6 Best IRA Accounts for 2024


As anyone savvy in personal finance knows, it’s never too early or too late to start thinking about retirement. An individual retirement account, or IRA, is a retirement account that allows you to save money for your golden years in a tax-advantaged way.

There are several types of IRAs—Traditional, Roth, SEP, and SIMPLE—with varying rules and benefits. With the right account, you can grow your savings, manage your tax burden, and prepare for a comfortable retirement.

6 Best IRA Accounts

Check out our top 6 picks for 2024‘s best IRA accounts. Let’s examine each one so you can decide quickly and easily which is best for you.

Charles Schwab

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Charles Schwab offers one of the best IRA accounts available thanks to its superior customer service. The company offers 24/7 customer support as well as extensive resources about retirement planning.

Charles Schwab recently eliminated its commissions on stocks, EFT, and options trades. Standard trades are $4.95. So, you can begin investing commission-free, and there’s no account minimum to get started.

The company also offers a robo-advisor called Schwab Intelligent Portfolios. The company will invest your money in up to 20 different asset classes at no annual charge.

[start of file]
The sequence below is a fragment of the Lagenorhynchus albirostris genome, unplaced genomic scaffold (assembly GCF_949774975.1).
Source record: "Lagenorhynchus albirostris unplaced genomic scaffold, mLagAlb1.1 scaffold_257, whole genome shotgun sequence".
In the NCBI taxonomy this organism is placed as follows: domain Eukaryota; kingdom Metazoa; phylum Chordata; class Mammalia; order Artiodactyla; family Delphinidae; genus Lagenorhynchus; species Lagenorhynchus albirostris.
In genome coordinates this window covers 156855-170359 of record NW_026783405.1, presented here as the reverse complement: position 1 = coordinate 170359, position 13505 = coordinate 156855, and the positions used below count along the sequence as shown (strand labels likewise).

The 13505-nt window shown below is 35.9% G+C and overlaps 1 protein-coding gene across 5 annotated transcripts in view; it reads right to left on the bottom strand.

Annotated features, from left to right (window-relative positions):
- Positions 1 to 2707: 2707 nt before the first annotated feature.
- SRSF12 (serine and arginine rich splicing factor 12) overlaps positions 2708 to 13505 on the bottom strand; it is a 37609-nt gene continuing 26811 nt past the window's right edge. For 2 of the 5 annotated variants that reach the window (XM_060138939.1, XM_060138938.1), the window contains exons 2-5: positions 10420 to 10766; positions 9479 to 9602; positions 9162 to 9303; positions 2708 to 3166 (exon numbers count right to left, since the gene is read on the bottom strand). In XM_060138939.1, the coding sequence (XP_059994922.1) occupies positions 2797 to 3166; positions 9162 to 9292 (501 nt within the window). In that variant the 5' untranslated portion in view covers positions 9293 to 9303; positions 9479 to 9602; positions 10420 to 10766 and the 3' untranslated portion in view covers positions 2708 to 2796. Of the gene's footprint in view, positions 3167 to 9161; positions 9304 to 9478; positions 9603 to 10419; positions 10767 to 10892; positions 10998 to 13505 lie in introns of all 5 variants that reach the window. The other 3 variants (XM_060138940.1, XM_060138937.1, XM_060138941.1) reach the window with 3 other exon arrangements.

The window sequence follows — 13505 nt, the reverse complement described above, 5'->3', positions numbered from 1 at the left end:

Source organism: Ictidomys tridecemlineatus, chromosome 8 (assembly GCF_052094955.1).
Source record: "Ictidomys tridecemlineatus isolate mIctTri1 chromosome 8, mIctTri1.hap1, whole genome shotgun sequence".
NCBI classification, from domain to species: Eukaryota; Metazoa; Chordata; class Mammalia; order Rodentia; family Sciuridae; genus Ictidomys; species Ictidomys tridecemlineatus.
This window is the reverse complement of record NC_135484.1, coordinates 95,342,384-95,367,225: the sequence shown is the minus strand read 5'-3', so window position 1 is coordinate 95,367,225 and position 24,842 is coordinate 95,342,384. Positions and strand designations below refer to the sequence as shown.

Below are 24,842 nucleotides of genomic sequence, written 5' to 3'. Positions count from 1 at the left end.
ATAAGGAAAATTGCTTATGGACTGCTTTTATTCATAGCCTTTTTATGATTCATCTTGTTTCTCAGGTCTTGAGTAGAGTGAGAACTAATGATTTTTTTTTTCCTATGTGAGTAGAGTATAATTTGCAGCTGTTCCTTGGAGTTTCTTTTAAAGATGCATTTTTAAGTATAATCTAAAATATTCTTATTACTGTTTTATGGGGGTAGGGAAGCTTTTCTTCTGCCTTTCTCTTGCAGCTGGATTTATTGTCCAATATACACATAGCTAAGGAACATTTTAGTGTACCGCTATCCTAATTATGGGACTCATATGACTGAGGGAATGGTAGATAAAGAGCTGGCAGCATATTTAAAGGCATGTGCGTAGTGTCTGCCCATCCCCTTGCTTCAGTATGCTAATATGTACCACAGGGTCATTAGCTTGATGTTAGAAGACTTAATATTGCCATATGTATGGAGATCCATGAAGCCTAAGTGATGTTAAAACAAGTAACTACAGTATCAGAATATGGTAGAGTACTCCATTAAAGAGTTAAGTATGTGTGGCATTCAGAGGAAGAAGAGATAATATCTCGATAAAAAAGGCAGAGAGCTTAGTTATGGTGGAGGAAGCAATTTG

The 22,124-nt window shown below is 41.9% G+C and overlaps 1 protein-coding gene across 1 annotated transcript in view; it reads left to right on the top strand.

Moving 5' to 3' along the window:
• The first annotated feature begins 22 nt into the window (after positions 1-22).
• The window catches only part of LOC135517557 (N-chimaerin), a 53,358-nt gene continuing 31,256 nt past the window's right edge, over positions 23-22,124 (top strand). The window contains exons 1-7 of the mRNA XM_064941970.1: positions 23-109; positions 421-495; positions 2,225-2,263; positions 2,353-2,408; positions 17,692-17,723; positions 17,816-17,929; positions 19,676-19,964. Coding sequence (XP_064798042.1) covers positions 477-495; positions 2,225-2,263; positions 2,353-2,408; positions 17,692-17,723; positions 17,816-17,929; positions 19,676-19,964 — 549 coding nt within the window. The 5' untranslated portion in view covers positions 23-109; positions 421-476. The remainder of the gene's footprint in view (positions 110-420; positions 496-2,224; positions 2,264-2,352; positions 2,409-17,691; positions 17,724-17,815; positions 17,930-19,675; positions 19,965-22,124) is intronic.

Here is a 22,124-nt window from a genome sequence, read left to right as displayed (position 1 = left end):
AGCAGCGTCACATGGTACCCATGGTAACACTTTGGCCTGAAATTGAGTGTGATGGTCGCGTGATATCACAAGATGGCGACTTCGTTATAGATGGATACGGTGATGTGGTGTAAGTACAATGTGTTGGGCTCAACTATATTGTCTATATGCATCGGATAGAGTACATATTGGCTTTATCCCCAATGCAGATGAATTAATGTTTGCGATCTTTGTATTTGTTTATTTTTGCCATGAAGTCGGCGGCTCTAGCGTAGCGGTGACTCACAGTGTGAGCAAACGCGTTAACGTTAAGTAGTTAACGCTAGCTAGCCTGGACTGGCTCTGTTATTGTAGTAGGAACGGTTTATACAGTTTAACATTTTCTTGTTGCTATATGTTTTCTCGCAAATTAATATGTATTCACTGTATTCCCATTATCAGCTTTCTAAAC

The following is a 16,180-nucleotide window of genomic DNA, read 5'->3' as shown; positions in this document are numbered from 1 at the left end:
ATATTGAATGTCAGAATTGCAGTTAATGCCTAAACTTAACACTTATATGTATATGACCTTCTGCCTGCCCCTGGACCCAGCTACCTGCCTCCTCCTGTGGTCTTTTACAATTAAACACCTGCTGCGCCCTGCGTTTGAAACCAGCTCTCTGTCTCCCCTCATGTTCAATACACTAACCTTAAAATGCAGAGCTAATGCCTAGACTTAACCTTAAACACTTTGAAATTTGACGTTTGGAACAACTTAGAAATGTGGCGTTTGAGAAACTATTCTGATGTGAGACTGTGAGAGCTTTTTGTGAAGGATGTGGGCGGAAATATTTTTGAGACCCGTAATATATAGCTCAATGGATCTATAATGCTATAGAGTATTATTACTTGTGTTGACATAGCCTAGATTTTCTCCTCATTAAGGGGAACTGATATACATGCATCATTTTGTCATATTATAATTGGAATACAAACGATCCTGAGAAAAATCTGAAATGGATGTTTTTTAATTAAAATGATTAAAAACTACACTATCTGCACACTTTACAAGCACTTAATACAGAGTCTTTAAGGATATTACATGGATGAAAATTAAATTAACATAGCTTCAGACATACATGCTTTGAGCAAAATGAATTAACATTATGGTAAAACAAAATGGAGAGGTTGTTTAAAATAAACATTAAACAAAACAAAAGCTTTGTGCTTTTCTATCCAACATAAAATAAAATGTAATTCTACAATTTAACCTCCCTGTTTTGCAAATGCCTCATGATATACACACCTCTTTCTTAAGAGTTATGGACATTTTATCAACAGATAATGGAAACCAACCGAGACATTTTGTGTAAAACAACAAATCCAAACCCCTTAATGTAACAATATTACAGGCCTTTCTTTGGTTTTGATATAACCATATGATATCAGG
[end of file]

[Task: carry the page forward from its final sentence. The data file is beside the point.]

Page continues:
This feature alone makes Charles Schwab one of the best options for new investors and anyone who is looking for a low-cost investing option.

Merrill Edge

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Merrill Edge is one of the best brokerages for hands-on investors. The company is owned by Bank of America, so it’s a great option for anyone who is already a customer of the bank.

And this means Merrill Edge customers also have the option to receive in-person customer service. If you live near any of the bank’s locations, you can receive in-person assistance at the bank.

Merrill Edge offers unlimited $0 online stock and ETF trades with no trade or balance minimums. The company also offers mutual funds for $19.95 per purchase, though some mutual funds are available for free.

And the online broker doesn’t have a minimum deposit requirement to open an account. So, it’s an excellent option for new investors and anyone who is looking for in-person customer support.


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Betterment works to automate and simplify the investment process and offers traditional, SEP, rollover, and Roth IRAs. This robo-advisor makes managing your IRA extremely hands-off while helping you save money on excessive fees.

What’s the pricing structure like?

You have two levels of service to choose from. The first is the Digital level, which comes with a 0.25% annual fee and no minimum balance. So if your first year’s balance is $5,000 your fee would be $12.50.

Because Betterment is a robo-advisor, it offers automatic rebalancing so that you’re always hitting your target allocations, even with a shifting market.

Their portfolios are globally diversified, and you can adjust your risk tolerance based on your preferences. Plus, Betterment implements automatic tax-loss harvesting to boost your after-tax returns.